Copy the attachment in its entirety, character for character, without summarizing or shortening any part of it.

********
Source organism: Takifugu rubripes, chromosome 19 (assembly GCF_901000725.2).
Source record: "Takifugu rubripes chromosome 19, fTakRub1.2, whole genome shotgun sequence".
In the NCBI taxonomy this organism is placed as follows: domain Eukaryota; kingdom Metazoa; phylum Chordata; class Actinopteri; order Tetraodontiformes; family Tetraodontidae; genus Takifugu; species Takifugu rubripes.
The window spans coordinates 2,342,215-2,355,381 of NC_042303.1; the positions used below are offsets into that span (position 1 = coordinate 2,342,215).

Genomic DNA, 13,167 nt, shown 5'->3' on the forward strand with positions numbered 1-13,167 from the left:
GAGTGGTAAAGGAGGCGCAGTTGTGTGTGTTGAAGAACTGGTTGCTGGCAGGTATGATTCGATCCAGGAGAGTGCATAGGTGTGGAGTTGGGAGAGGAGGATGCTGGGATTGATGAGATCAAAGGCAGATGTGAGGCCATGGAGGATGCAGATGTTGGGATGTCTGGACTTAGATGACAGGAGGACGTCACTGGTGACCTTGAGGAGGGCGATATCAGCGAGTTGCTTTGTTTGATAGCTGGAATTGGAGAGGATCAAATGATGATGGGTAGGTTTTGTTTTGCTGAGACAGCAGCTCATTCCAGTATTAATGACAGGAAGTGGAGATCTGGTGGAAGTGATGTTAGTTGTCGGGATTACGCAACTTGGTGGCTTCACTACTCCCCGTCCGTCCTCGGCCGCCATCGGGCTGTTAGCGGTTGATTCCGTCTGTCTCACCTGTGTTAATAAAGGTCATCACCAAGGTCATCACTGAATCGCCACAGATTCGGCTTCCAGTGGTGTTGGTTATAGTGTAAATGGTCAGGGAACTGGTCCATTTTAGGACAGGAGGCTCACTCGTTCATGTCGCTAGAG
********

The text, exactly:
Source organism: Takifugu rubripes, chromosome 19 (assembly GCF_901000725.2).
Source record: "Takifugu rubripes chromosome 19, fTakRub1.2, whole genome shotgun sequence".
In the NCBI taxonomy this organism is placed as follows: domain Eukaryota; kingdom Metazoa; phylum Chordata; class Actinopteri; order Tetraodontiformes; family Tetraodontidae; genus Takifugu; species Takifugu rubripes.
The window spans coordinates 2,342,215-2,355,381 of NC_042303.1; the positions used below are offsets into that span (position 1 = coordinate 2,342,215).

Genomic DNA, 13,167 nt, shown 5'->3' on the forward strand with positions numbered 1-13,167 from the left:
GAGTGGTAAAGGAGGCGCAGTTGTGTGTGTTGAAGAACTGGTTGCTGGCAGGTATGATTCGATCCAGGAGAGTGCATAGGTGTGGAGTTGGGAGAGGAGGATGCTGGGATTGATGAGATCAAAGGCAGATGTGAGGCCATGGAGGATGCAGATGTTGGGATGTCTGGACTTAGATGACAGGAGGACGTCACTGGTGACCTTGAGGAGGGCGATATCAGCGAGTTGCTTTGTTTGATAGCTGGAATTGGAGAGGATCAAATGATGATGGGTAGGTTTTGTTTTGCTGAGACAGCAGCTCATTCCAGTATTAATGACAGGAAGTGGAGATCTGGTGGAAGTGATGTTAGTTGTCGGGATTACGCAACTTGGTGGCTTCACTACTCCCCGTCCGTCCTCGGCCGCCATCGGGCTGTTAGCGGTTGATTCCGTCTGTCTCACCTGTGTTAATAAAGGTCATCACCAAGGTCATCACTGAATCGCCACAGATTCGGCTTCCAGTGGTGTTGGTTATAGTGTAAATGGTCAGGGAACTGGTCCATTTTAGGACAGGAGGCTCACTCGTTCATGTCGCTAGAG